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Pear tree problems

Several things can blemish Pears

By: Sandy Feather ©2009
Penn State Extension

Q. The last couple summers, the pears growing in my yard had a mottled/speckled surface with slight darkening of the flesh just inside some portions of the skin. This did not seem to affect the taste. I sprayed every couple weeks this summer with an insecticide and a fungicide, and also killed about a dozen stink bugs on the leaves every other day by hand. Did they cause this damage?  Also, my peaches had a grey/brown dust covering most of the surface of the fruits. After I noticed the problem, I bought a fungicide and sprayed every couple of weeks, but it did not seem to help. Do you have any suggestions?

A. While brown marmorated stink bugs (Halyomorpha halys) do cause damage to pears and many other fruits, the symptoms you would see on the outside of the fruit would look more like a dimple or a sunken, slightly discolored spot. The flesh just under the dimple would be brown. They feed with piercing-sucking mouthparts, and inject a bit of toxin as they feed that breaks the cellular contents down into a slurry they can slurp back through those straw-like mouthparts.

Other Possibilities

Two other possibilities come to mind to explain the mottled/speckled appearance of the pears: pear scab or sooty mold.

Brown marmorated stink bug
Brown marmorated stink bug

Pear scab is closely related to apple scab, a very common disease on apples, crabapples, hawthorns and other members of the Rosaceae family, and the causal fungi are closely related as well. Both diseases result in black speckles and spots on the fruit that impact the underlying flesh. Scab diseases are more severe during wet spring weather than dry weather, although pear scab is less common and less virulent than apple scab. We did have very wet weather last spring as fruit was forming on your pear tree, so it pear scab is not out of the question. You did spray every couple of weeks, but if you missed the initial infection, it is possible that subsequent applications were not able to get the disease under control. Most fungicides should be applied preventatively rather than curatively. Once those spots are present, no amount of spraying can make them go away - it just keeps uninfected tissue from being affected. The fungicides in home orchard spray products easily control pear scab as long as you adhere to the spray schedule strictly.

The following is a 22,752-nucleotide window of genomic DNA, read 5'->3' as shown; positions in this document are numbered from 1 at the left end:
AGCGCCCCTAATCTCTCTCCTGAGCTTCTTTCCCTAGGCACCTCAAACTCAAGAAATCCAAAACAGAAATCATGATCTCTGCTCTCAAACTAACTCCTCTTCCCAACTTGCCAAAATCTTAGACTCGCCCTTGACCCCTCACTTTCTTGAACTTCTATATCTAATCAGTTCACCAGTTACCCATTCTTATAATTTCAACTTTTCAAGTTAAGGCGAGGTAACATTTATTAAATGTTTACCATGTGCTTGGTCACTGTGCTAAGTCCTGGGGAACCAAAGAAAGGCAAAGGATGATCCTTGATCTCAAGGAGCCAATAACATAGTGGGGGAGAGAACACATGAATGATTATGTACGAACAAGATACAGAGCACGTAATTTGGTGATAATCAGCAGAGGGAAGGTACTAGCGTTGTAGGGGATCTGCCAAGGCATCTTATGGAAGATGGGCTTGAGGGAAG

Sooty mold is another issue altogether. It is a secondary fungus that invades honeydew produced by a number of insects. Honeydew is a polite term for insect excrement, specifically from those insects that feed in the tree’s vascular system with piercing-sucking mouthparts. Insects such as aphids, psylla and whiteflies insert their mouthparts into the part of a tree’s vascular system that transports the carbohydrates produced by photosynthesis. Their carbohydrate-rich excrement is an ideal substrate to support the growth of sooty mold. As the name suggests, sooty mold appears a black film over the fruit, leaves and twigs – any place where the honeydew drips from higher in the tree. A real clue is the fact that the honeydew is very sticky and usually attracts bees, wasps, ants and other nuisance insects that feed on it. Although it is unsightly, sooty mold does not really harm the tree or the fruit. Controlling the insects is the only way to get rid of sooty mold. Again, the insecticide in home orchard sprays should provide control of these pests as long as you adhere to the spray schedule.

Sooty mold on Magnolia leaves

Brown rot is one of the most common and troublesome peach diseases growers have to contend with that fits your description. It affects other stone fruits such as cherries, plums and nectarines and can cause blight on the flowers and twigs, cankers, leaf spots and fruit rot. Again, the wetter the weather in spring, the more severe brown rot is likely to be.

Disease Cycle

The fungus overwinters on mummified fruits that fall to the ground or remain attached to the tree, on infected twigs, and in cankers in the bark of twigs and small branches. Brown rot reproduces by spores that form as the flowers begin to open in spring. The spores are released into the air where they land on blossoms – those blossoms may become brown and blighted, and infected blossoms result in infected fruit. Fruit decay begins as the fruit begins to ripen, usually starting as small brown spots. When environmental conditions are favorable – warm, humid and wet – the entire fruit can rot in a few hours. Infected fruits may be covered with gray to brown fungal tufts that resemble dust.


Again, fungicides must be applied according to a strict spray schedule and they must be used to protect blossoms and fruit from infection. Once infection starts, it is very difficult to control, especially with the limited fungicides available to home gardeners. You may follow the spray schedule on the home orchard spray you are using, or check out Penn State’s recommended spray schedules in the publication Fruit Production for the Home Gardener. It is available on line at


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